Monday, June 28, 2010

Believing the hype in the Penny Press!

The Penny Press bounced around quite a bit last week on the profundity scale (or rather I did the bouncing, by reading all kinds of stuff), and of course near the low end of that scale is where you’ll always find anything connected with the latest Hollywood micro-phenomenon, pint-sized himbo Taylor Lautner.

In the latest GQ, Mickey Rapkin is given the thankless task of sleepwalking through yet another high-profile interview with this kid, who’s clearly been given a somber talking-to since he nearly outed himself under Neil Strauss’ careful supervision in Rolling Stone. As a result, Rapkin gets absolutely nothing for his trouble except the standard entirely hypocritical “I’m just amazed to be here!” line. At one point Lautner self-servingly exclaims, “Is this really happening? Am I really here?” In response (to us, not to Lautner, who would have burst into tears), Rapkin gets in a good observation:
Those are pretty good questions. He might also ask: What on earth did I do to deserve that $7.5 million contract and the adoration of millions? He’s handsome, yes. But in two Twilight films, Lautner has logged fifty minutes of screen time. Total. In the first movie, he spoke 239 words.

In other words, the hype associated with this tiny little packet of muscle and mindless ambition far, far exceeds any thespian payoff that’s yet happened or is ever likely to happen. Apart from the Twilight saga, Lautner’s next movie is a special effects extravaganza called Stretch Armstrong – but then, Tom Cruise did Legend and still ended up being a gigantic pain in the ass.

And we’re not free of hype even at the opposite end of the profundity scale! In last week’s TLS, Iain McGilchrist turns in a witty, wonderful review of Raymond Tallis’ Michelangelo’s Finger, a popular science book touching on many subjects, mostly related to the particularly human capacity to charge a pointing gesture with meaning. McGilchrist is chugging along just fine until he gets to the subject of non-human animals – one species especially:
Dogs are particularly sensitive to human attention, to the direction of our gaze, and, for example, whether we will be able to see them stealing meat. They make use of a very human feature, the whites of the eyes, thought to have developed precisely because of our sensitivity to gaze direction, a remarkable turn of events that Tallis oddly does not mention. Tallis says dogs don’t – can’t on principle – understand “meant meaning” associated with a sign, the basis of human communication. But the evidence suggests they almost certainly do just that. Without any training, they will fetch things if merely shown a photograph, or presented with a replica, and, of course, they understand the intentional nature of words and commands. Walkies, anyone?

I don’t know what canines McGilchrist has been hanging out with, but if any dog in the history of the world has ever, “without any training,” gone and fetched an item after being shown a photograph of that item, I’ve never met that dog. I doubt even Taylor Lautner could do that, although he probably understands what ‘walkies’ means.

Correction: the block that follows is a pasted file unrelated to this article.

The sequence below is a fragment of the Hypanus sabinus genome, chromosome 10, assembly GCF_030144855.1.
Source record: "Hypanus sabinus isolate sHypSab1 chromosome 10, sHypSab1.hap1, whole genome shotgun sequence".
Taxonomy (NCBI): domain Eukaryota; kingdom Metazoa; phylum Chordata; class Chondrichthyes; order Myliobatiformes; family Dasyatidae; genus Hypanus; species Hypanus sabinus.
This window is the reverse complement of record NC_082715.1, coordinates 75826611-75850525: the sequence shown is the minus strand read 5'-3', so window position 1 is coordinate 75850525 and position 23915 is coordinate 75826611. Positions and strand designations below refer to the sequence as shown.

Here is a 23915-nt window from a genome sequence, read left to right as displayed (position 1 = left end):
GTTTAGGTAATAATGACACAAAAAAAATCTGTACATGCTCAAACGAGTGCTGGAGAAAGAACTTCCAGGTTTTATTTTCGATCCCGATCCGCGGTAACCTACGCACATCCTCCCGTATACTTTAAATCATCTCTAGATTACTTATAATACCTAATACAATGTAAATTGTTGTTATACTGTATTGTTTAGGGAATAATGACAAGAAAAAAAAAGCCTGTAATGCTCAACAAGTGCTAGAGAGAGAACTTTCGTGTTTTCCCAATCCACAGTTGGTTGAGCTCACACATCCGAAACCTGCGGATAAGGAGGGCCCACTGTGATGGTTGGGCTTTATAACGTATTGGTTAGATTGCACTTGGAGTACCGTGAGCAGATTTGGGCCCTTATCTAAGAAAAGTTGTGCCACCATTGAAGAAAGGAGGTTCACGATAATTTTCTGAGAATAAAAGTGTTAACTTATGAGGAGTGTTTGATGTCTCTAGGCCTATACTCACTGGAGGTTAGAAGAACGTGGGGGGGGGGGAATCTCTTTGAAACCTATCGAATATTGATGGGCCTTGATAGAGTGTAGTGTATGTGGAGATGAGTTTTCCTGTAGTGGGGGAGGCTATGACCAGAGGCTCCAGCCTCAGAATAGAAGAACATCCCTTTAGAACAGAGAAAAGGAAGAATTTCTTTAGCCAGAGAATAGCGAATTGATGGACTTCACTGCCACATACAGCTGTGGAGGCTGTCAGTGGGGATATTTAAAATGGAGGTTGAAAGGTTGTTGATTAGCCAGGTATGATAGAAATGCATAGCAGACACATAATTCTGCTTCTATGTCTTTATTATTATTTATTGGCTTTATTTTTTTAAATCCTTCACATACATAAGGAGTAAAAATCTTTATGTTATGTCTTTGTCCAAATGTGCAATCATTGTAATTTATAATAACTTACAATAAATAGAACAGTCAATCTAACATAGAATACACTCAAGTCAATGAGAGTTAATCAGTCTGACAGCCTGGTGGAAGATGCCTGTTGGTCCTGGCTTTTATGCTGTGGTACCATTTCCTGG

Beepy said...

I come here again after ages and find all you can blog about are magazines. I'll go over to Moving Pictures Trash; maybe he's reviewing the popcorn.

Iain McGilchrist said...

Hi, Steve,
I'm afraid I have only just become aware of your posting about my review of Tallis in the TLS. Thanks for calling it witty and wonderful, but I am afraid you are in for a shock about the dogs that can understand iconic representation without training. Possibly no-one in the world knows more about canine cognition than Juliane Kaminski, who works at Cambridge and at the Max-Planck Institute in Leipzig, and you can find out all about it in her paper in Developmental Science, 2009, entitled 'Domestic dogs comprehend human communication with iconic signs':
Best wishes,
Iain McGilchrist

Steve Donoghue said...

Hello Iain!

That's a fascinating link - thank you! Of course it raises more questions than it answers, and the specter of 'tester aptitude' that SAT tutors in this country so often find in their teenage charges (who learn to excel at standardized tests even though they are, in actuality, dumb as fence posts). I'm much more comfortable tossing this one back to the court of common experience. For instance, have you yourself ever shown one of your dogs a photo of one of their toys only to watch them tear off and retrieve that toy? Regardless of Juliane's test-results, that simply never happens, and it WILL never happen, not in fifty thousand tries. Go ahead and try it! Your dog will either ignore the photo, sniff the photo, or attempt to eat the photo. Your dog will NEVER, not if you try until the trump of doom, look at the photo's CONTENTS, recognize them as a two-dimensional representation of a treasured toy, and then go get the actual toy. I repeat: in the actual course of normal daily events, that will NEVER happen. At the very least, it's something dogs have to be trained to do - which, if true, hardly speaks to their cognition, the little dears!